Note: One of the results of the No Child Left Behind law has been to label failing teachers and failing schools. RayS.
Answer: “Humiliating Teachers to Do Better.”
Quote: “When it comes to using tests to ‘motivate’ teachers to do better, there’s been an analogy floating around for quite a while that we like. Take the worst professional football team in the country. To encourage them to win more games next season, take away their protective gear, team doctors, and nice practice facility. When they have to play games against better outfitted teams, it will inspire them to win. Sound ridiculous? No more ridiculous than thinking that humiliating teachers will inspire them to teach better or that taking away schools’ resources will result in higher test scores.” P. 95.
Quote: “Until the national, state, and local administrators and policymakers begin to take seriously the effects of poverty and oppression on the educational achievement of children, we will continue to see teachers scapegoated and held to unachievable standards.” P. 96.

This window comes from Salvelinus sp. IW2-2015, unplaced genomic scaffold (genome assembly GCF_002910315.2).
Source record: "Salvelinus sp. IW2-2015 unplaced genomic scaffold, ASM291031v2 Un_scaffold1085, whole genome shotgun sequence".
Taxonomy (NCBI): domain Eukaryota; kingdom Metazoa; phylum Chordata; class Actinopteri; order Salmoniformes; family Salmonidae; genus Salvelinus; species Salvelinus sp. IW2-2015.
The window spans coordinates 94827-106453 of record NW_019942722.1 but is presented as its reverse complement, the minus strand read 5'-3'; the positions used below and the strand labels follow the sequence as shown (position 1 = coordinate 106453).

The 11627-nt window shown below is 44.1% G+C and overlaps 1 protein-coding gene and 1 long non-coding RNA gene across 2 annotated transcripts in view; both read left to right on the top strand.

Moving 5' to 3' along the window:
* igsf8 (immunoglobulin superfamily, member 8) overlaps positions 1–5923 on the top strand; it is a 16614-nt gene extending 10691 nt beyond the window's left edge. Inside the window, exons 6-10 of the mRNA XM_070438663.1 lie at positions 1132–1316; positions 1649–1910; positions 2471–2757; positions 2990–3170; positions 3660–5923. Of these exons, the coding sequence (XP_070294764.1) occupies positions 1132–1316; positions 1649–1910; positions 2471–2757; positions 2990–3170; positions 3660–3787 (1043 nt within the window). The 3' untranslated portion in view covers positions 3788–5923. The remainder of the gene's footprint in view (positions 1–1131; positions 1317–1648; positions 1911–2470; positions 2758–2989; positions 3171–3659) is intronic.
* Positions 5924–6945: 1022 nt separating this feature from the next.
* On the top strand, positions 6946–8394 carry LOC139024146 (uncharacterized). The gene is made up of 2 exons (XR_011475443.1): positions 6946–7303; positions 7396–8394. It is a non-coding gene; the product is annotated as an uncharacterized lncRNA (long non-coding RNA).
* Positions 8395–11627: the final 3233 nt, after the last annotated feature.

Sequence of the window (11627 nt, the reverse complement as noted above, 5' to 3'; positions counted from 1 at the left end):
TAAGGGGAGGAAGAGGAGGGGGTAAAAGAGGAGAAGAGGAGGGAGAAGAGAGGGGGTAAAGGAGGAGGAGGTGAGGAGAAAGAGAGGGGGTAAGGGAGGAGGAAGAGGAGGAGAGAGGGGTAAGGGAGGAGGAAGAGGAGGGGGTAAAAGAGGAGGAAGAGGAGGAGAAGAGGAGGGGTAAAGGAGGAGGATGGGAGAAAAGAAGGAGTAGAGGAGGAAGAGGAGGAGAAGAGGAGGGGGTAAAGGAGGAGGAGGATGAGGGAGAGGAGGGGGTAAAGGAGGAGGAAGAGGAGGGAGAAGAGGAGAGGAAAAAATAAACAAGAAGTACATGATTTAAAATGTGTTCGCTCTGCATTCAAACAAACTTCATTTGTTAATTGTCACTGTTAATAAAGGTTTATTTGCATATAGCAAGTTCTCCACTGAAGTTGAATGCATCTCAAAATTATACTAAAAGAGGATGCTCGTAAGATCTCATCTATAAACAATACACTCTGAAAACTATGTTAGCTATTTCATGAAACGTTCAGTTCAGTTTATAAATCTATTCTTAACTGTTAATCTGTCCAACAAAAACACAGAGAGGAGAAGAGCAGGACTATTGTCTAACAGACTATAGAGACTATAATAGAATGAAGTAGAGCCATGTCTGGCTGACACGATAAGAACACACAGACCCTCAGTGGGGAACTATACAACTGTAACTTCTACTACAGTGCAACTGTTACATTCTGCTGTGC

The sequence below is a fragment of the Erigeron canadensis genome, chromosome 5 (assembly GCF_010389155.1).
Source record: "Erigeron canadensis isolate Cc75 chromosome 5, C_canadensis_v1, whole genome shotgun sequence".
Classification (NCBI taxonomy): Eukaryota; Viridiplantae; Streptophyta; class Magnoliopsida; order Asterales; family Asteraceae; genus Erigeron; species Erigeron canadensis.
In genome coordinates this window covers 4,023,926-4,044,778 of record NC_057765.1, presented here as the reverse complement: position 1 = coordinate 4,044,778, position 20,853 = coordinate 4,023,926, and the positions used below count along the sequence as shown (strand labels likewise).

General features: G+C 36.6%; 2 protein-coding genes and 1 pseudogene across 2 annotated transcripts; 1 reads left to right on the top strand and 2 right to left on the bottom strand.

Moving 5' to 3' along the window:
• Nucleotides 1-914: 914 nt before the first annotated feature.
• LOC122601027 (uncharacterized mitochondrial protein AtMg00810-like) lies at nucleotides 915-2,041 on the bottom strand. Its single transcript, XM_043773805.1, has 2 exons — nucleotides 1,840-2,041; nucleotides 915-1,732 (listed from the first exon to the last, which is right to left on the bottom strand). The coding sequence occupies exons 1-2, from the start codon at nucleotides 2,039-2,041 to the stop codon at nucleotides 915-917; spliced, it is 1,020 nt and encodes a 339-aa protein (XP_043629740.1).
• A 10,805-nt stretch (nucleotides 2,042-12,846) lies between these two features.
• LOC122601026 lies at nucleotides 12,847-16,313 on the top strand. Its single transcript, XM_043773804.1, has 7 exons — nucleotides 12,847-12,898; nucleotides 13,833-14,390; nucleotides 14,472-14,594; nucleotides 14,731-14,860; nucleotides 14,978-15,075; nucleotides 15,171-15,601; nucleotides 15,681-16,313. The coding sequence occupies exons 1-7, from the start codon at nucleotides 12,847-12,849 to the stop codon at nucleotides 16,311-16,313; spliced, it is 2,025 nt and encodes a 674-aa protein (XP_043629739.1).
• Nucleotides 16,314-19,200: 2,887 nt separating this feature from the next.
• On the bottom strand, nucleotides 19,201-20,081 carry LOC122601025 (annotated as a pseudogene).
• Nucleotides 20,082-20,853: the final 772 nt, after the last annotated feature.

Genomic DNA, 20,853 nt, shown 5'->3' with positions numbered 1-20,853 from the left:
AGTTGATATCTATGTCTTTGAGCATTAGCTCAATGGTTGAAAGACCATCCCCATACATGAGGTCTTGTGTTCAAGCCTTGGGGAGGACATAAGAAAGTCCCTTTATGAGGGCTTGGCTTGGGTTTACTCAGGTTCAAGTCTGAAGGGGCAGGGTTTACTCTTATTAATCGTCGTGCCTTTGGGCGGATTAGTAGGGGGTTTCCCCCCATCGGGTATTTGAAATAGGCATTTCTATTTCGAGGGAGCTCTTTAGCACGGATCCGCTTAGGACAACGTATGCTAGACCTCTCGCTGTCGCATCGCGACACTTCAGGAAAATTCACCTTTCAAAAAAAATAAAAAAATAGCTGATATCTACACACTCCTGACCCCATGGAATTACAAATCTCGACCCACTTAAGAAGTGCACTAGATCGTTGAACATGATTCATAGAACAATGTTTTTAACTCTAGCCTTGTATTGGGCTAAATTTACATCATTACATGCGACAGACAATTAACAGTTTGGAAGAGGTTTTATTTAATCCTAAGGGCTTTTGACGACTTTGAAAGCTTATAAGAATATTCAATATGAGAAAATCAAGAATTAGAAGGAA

Comment: I’m not sure about the analogy in the first quote—except that “failing” schools do not have the resources that the better suburban, affluent school districts have—but the second quote needs to be said loud and clear. So long as students in “failing” schools who are victims of poverty, drug cultures, unmotivated parents, crime on the streets, etc., and other social problems are addressed, the schools will fail and teachers will be scapegoated. RayS.
Title: “Editorial: Opening the Conversation: NCLB 10 Years Later.” Leslie S rush and Lisa Scherff. English Education (January 2012), 91-101.